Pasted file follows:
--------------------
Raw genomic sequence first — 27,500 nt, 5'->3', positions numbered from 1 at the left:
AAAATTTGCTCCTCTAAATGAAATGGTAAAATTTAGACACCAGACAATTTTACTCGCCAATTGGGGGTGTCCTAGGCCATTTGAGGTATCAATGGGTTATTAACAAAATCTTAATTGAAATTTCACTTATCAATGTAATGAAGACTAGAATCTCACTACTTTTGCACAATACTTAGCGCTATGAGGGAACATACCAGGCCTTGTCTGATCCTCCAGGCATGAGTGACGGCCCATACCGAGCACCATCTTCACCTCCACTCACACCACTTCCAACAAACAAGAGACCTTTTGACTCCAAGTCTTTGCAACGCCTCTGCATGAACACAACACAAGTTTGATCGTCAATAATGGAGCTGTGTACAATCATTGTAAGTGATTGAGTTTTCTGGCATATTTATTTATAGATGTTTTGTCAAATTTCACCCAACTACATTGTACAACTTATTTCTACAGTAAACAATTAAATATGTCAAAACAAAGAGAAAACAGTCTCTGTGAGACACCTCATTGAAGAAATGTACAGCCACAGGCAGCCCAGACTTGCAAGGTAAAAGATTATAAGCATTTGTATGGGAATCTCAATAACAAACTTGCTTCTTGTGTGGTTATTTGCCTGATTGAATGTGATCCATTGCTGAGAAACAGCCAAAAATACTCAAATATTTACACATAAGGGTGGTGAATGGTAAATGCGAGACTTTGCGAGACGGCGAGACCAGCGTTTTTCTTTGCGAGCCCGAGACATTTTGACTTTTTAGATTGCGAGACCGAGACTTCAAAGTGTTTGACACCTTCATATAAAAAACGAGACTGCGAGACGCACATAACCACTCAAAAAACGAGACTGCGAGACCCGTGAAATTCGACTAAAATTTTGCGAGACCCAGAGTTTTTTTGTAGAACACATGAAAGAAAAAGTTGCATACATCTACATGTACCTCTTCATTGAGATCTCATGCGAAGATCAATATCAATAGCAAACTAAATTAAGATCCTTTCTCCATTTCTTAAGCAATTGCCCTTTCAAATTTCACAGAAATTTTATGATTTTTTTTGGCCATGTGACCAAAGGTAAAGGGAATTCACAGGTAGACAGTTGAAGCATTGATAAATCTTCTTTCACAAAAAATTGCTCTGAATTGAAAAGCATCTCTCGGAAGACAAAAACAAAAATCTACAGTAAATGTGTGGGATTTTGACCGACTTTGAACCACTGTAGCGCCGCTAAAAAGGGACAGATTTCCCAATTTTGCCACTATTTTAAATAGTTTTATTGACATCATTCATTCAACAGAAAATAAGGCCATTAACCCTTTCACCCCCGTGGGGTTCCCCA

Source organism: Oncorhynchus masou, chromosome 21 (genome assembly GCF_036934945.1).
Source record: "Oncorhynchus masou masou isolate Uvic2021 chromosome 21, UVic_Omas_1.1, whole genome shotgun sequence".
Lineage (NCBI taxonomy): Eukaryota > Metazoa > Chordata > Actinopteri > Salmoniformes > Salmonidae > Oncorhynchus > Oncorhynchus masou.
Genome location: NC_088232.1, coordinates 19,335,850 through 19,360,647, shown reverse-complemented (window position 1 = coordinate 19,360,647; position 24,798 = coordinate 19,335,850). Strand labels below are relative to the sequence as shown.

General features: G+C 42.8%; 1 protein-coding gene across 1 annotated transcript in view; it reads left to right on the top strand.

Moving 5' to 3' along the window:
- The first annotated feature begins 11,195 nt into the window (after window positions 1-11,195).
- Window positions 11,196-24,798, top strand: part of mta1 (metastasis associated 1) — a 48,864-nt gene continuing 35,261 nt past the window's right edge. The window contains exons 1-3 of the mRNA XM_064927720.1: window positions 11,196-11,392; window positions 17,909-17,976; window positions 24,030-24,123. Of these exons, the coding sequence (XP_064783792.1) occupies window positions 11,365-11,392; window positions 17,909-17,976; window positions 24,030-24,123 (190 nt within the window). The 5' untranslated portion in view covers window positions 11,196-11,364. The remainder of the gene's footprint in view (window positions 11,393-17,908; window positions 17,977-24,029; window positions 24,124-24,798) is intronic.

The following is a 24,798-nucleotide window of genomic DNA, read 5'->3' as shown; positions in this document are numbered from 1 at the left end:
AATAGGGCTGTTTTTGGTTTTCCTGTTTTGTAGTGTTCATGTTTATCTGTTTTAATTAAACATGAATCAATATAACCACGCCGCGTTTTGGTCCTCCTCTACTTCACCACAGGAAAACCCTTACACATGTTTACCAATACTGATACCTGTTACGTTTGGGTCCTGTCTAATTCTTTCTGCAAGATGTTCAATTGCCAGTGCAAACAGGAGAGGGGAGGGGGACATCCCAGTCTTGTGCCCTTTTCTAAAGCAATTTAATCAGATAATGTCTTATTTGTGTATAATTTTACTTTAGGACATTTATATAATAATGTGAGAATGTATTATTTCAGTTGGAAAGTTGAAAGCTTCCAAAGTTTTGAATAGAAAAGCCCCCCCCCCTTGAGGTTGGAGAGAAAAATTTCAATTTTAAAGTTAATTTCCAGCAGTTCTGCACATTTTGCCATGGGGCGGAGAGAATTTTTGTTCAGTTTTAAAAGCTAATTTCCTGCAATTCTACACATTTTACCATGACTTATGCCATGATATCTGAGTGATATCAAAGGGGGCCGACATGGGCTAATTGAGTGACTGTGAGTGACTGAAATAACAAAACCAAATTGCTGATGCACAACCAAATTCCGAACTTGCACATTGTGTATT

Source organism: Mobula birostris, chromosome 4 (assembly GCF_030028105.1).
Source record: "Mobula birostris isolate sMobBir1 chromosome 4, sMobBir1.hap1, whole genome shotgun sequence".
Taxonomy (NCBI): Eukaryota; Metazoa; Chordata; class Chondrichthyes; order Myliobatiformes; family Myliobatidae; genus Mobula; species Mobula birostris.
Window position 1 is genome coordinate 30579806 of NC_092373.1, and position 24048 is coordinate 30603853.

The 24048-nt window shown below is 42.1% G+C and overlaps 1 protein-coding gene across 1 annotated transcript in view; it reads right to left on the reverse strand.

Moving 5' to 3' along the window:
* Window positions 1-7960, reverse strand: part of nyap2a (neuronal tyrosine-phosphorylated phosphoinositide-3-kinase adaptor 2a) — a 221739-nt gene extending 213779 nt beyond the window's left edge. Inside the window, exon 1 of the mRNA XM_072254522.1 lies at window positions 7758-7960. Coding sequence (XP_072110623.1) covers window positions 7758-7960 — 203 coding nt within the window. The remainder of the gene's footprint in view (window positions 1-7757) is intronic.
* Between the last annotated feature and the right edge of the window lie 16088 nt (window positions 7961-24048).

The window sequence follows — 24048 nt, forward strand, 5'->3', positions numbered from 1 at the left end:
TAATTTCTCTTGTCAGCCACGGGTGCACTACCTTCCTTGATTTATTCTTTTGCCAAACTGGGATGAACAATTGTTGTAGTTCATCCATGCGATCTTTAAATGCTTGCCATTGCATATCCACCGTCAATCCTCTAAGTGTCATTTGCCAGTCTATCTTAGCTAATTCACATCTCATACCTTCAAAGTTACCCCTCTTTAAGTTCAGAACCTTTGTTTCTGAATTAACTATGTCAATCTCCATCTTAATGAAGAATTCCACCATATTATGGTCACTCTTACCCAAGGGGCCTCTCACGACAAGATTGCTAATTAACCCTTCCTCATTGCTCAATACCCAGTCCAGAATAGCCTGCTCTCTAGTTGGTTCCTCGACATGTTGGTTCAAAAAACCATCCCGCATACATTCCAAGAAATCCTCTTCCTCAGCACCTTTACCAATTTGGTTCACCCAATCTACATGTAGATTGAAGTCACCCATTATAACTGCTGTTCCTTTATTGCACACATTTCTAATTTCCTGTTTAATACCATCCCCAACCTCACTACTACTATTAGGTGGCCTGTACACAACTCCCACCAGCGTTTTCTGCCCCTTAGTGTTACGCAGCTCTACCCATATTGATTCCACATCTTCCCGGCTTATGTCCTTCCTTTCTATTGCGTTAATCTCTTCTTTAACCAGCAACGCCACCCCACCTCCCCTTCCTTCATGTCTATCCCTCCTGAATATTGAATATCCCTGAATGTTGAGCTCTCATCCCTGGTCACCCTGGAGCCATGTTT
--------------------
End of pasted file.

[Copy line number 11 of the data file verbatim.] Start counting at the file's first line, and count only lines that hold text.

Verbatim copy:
The following is a 24,798-nucleotide window of genomic DNA, read 5'->3' as shown; positions in this document are numbered from 1 at the left end: